A shellshocked newspaper industry was struggling to come to terms with a sudden all-party agreement to create a powerful new press censor.
The nominally independent censor seems be subject to state approval and will have powers to impose fines and
demand prominent corrections. Courts will be allowed to impose exemplary damages on newspapers that fail to join the body.
All three party leaders hailed the historic deal, sealed in extraordinary late-night talks on Sunday in the office of
the Labour leader Ed Miliband after months of wrangling, but many of the country's leading newspaper publishers were ominously wary.
Under the deal, the newspaper industry has lost its power to veto appointments to the body that will replace the
Press Complaints Commission.
In a statement, Associated Newspapers, News International, the Telegraph Media Group and the Express's publishers, Northern & Shell, said they would be taking high-level legal advice before deciding if they
could join the new watchdog. The deal, they said, raised several deeply contentious issues.
No representative of the newspaper and magazine industry had any involvement in, or indeed any knowledge of, the cross-party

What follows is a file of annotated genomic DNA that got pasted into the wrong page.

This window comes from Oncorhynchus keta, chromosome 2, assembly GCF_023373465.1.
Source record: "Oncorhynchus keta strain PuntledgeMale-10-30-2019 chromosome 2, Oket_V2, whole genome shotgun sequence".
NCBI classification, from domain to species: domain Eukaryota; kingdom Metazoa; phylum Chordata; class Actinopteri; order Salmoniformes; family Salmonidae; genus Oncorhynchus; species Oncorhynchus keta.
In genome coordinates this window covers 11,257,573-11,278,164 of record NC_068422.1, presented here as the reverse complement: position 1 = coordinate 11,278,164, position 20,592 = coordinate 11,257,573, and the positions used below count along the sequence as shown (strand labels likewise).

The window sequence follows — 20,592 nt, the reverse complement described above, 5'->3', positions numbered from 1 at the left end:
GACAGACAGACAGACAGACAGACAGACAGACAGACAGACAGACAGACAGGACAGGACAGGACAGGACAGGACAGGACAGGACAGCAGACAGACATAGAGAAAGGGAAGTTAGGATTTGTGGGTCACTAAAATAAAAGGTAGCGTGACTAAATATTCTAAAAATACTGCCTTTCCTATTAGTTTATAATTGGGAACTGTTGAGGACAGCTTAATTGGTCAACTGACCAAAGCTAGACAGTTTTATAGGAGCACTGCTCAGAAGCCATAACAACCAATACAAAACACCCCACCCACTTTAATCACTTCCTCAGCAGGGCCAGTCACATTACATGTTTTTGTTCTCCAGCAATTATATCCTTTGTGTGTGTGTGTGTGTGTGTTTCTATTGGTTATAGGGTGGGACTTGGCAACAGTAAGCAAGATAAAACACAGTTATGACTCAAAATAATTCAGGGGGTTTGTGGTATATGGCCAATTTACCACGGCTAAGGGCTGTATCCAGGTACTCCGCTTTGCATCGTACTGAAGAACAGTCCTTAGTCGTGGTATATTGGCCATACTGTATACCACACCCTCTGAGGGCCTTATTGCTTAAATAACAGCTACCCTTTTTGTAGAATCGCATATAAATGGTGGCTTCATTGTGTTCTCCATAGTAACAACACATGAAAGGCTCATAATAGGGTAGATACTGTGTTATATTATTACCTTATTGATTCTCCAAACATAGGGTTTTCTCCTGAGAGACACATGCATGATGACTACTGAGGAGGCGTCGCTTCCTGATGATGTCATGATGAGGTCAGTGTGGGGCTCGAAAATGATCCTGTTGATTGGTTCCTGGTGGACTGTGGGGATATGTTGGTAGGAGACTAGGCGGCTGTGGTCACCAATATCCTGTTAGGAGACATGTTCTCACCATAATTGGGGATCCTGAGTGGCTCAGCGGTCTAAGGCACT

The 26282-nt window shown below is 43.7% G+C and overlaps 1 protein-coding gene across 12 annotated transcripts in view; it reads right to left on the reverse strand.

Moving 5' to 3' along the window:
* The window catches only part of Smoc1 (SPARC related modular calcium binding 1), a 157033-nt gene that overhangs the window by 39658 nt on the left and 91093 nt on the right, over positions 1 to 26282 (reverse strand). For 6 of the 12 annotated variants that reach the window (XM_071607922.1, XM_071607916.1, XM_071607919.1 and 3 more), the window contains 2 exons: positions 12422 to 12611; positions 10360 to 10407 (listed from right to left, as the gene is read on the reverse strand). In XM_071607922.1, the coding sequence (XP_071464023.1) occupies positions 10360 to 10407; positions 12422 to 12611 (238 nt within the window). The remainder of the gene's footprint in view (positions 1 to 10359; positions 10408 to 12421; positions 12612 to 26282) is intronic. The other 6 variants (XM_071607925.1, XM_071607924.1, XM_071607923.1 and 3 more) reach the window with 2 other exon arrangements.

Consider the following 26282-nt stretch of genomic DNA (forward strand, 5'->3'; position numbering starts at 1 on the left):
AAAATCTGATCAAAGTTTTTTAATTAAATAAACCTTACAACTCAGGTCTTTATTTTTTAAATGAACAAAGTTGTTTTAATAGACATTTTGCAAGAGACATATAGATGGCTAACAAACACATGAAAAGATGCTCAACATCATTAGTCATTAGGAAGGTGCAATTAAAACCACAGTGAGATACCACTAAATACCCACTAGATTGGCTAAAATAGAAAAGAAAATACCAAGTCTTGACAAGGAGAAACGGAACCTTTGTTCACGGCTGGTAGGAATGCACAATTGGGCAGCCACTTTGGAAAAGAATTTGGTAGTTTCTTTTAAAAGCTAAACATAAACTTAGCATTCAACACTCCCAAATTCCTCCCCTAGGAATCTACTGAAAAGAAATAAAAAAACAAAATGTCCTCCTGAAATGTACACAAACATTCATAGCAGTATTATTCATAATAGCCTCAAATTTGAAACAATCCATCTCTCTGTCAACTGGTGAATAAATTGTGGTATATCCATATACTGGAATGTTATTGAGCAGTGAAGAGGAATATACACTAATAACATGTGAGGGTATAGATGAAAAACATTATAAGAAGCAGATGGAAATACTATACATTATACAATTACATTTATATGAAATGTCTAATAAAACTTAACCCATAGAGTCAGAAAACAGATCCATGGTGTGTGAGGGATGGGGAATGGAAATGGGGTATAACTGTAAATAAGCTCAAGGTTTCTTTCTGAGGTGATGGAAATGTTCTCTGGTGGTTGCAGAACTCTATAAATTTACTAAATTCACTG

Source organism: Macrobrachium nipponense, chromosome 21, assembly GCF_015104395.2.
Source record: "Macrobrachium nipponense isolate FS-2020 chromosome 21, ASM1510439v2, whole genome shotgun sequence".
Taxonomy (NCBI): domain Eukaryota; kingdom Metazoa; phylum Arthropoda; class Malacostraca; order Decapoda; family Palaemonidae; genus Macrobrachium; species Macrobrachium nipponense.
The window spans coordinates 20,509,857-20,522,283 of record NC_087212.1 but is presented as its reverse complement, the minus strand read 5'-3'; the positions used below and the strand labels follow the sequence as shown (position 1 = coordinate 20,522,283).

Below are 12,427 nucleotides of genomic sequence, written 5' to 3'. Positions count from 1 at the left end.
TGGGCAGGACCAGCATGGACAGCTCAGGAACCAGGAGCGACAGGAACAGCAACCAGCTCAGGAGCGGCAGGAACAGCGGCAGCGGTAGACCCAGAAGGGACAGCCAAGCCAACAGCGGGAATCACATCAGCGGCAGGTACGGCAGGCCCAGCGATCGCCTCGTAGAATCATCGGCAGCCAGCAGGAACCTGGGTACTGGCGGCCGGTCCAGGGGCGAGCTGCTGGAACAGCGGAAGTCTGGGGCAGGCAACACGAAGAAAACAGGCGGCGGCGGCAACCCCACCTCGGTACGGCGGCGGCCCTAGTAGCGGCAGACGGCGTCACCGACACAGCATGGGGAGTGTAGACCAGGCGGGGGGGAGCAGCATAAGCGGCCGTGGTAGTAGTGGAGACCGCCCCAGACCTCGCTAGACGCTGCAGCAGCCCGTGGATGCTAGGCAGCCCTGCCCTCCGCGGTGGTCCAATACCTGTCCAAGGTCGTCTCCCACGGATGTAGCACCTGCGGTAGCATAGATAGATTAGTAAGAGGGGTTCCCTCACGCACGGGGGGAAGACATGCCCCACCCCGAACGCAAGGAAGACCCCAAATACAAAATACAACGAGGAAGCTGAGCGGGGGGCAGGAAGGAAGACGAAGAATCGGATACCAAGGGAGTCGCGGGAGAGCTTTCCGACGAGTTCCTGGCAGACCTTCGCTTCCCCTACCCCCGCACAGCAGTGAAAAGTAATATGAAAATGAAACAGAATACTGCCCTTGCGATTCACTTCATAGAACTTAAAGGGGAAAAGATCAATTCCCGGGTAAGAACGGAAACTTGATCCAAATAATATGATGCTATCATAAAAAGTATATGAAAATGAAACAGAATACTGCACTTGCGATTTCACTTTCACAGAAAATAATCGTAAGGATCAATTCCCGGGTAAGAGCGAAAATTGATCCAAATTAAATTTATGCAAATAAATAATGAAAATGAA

talks on press regulation that took place on Sunday night, they said. We have only late this afternoon seen the royal charter that the political parties have agreed between themselves and, more pertinently, the recognition criteria, early drafts of which
contained several deeply contentious issues which have not yet been resolved with the industry.
Alan Rusbridger, the Guardian's editor-in-chief, gave a cautious welcome to the deal. He said:
welcome the fact that there has been cross-party agreement. The regulatory settlement is by and large a fair one, with compromises on all sides. We retain grave reservations about the proposed legislation on exemplary damages. The agreed terms are not
ideal but after two years of inquiry and debate we finally have the prospect of what the public wants - a robust regulator that is independent of both press and politics. It's a big improvement on what went before.
sought to reassure small-scale web-based news providers and blogs that they would not be required to co-operate with the new regulatory system. No 10 said bloggers, tweeters, news aggregators and social networking sites such as Facebook or Twitter, as
well as special interest titles, would be excluded, but there was concern that a workable definition of these would be difficult to come up with.